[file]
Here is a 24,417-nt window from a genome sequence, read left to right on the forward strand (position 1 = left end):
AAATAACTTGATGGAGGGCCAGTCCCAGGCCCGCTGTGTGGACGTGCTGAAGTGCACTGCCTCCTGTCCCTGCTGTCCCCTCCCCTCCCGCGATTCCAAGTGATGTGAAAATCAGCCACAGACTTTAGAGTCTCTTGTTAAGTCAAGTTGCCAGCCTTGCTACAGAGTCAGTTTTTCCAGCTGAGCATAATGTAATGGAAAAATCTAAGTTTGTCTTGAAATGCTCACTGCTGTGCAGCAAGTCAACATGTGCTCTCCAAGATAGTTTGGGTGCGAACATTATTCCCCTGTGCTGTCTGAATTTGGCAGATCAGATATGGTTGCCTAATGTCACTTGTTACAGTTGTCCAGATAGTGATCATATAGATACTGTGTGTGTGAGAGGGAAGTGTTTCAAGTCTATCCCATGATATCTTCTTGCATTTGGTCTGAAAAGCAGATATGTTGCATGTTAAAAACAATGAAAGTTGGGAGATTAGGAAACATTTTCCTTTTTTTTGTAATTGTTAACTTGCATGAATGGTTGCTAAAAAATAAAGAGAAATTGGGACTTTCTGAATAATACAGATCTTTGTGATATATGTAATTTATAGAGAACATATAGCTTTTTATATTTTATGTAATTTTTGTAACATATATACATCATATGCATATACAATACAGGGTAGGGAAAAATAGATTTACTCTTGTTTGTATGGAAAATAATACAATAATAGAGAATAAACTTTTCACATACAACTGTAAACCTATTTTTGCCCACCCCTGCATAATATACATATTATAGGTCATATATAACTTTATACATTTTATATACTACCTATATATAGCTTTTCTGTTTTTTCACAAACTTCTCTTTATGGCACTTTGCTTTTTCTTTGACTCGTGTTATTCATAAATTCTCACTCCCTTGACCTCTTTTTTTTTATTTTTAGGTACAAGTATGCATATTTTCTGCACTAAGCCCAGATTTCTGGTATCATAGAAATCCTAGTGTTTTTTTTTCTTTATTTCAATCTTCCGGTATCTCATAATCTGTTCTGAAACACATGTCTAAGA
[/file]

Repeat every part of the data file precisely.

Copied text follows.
Here is a 24,417-nt window from a genome sequence, read left to right on the forward strand (position 1 = left end):
AAATAACTTGATGGAGGGCCAGTCCCAGGCCCGCTGTGTGGACGTGCTGAAGTGCACTGCCTCCTGTCCCTGCTGTCCCCTCCCCTCCCGCGATTCCAAGTGATGTGAAAATCAGCCACAGACTTTAGAGTCTCTTGTTAAGTCAAGTTGCCAGCCTTGCTACAGAGTCAGTTTTTCCAGCTGAGCATAATGTAATGGAAAAATCTAAGTTTGTCTTGAAATGCTCACTGCTGTGCAGCAAGTCAACATGTGCTCTCCAAGATAGTTTGGGTGCGAACATTATTCCCCTGTGCTGTCTGAATTTGGCAGATCAGATATGGTTGCCTAATGTCACTTGTTACAGTTGTCCAGATAGTGATCATATAGATACTGTGTGTGTGAGAGGGAAGTGTTTCAAGTCTATCCCATGATATCTTCTTGCATTTGGTCTGAAAAGCAGATATGTTGCATGTTAAAAACAATGAAAGTTGGGAGATTAGGAAACATTTTCCTTTTTTTTGTAATTGTTAACTTGCATGAATGGTTGCTAAAAAATAAAGAGAAATTGGGACTTTCTGAATAATACAGATCTTTGTGATATATGTAATTTATAGAGAACATATAGCTTTTTATATTTTATGTAATTTTTGTAACATATATACATCATATGCATATACAATACAGGGTAGGGAAAAATAGATTTACTCTTGTTTGTATGGAAAATAATACAATAATAGAGAATAAACTTTTCACATACAACTGTAAACCTATTTTTGCCCACCCCTGCATAATATACATATTATAGGTCATATATAACTTTATACATTTTATATACTACCTATATATAGCTTTTCTGTTTTTTCACAAACTTCTCTTTATGGCACTTTGCTTTTTCTTTGACTCGTGTTATTCATAAATTCTCACTCCCTTGACCTCTTTTTTTTTATTTTTAGGTACAAGTATGCATATTTTCTGCACTAAGCCCAGATTTCTGGTATCATAGAAATCCTAGTGTTTTTTTTTCTTTATTTCAATCTTCCGGTATCTCATAATCTGTTCTGAAACACATGTCTAAGA